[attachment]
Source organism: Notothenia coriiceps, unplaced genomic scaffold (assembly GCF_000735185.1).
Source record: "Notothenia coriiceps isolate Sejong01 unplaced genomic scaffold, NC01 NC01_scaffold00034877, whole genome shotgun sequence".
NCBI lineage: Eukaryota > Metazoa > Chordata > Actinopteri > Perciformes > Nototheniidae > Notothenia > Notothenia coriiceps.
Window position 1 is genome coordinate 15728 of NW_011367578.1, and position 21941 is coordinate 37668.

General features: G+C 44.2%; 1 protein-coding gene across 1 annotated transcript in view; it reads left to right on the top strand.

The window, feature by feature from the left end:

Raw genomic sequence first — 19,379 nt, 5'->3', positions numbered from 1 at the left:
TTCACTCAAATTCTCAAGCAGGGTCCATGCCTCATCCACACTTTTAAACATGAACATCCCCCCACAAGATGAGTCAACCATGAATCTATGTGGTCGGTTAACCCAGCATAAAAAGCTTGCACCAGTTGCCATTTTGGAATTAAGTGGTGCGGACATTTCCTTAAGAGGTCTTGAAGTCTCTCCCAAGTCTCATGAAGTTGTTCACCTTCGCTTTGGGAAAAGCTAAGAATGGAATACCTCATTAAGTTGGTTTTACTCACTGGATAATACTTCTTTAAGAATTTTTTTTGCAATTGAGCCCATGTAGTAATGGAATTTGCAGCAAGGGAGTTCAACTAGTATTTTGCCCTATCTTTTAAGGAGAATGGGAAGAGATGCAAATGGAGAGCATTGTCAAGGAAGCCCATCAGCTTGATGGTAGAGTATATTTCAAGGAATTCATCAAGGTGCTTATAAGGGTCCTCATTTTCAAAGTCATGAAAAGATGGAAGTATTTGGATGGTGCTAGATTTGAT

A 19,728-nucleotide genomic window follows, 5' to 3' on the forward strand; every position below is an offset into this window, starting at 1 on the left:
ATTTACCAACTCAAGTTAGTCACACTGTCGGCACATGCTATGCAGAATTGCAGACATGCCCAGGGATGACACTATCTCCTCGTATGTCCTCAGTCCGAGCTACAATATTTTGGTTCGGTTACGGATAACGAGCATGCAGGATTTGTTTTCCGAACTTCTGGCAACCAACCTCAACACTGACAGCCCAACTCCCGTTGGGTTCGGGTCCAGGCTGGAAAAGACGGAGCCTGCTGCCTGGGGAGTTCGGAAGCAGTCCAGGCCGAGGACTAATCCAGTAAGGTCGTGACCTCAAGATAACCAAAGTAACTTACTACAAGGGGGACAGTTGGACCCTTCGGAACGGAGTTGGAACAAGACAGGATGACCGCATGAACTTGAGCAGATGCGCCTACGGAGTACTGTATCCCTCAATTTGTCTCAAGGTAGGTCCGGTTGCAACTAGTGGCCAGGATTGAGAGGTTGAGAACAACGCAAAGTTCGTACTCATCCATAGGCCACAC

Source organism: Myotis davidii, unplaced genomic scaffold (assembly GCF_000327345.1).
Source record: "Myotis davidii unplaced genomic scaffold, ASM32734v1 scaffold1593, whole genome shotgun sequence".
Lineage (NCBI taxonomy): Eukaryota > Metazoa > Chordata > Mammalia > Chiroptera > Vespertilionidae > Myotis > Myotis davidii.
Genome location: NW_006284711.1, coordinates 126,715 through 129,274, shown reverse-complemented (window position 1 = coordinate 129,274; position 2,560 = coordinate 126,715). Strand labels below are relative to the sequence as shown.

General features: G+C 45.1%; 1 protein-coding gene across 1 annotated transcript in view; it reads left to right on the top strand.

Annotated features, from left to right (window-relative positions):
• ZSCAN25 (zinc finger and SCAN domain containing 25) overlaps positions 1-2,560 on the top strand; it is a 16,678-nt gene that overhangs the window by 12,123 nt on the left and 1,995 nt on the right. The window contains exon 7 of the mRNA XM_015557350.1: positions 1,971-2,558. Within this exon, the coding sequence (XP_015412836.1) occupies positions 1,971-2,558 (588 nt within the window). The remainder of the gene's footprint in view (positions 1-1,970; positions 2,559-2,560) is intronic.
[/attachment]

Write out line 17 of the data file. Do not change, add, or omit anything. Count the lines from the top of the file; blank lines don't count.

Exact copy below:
• ZSCAN25 (zinc finger and SCAN domain containing 25) overlaps positions 1-2,560 on the top strand; it is a 16,678-nt gene that overhangs the window by 12,123 nt on the left and 1,995 nt on the right. The window contains exon 7 of the mRNA XM_015557350.1: positions 1,971-2,558. Within this exon, the coding sequence (XP_015412836.1) occupies positions 1,971-2,558 (588 nt within the window). The remainder of the gene's footprint in view (positions 1-1,970; positions 2,559-2,560) is intronic.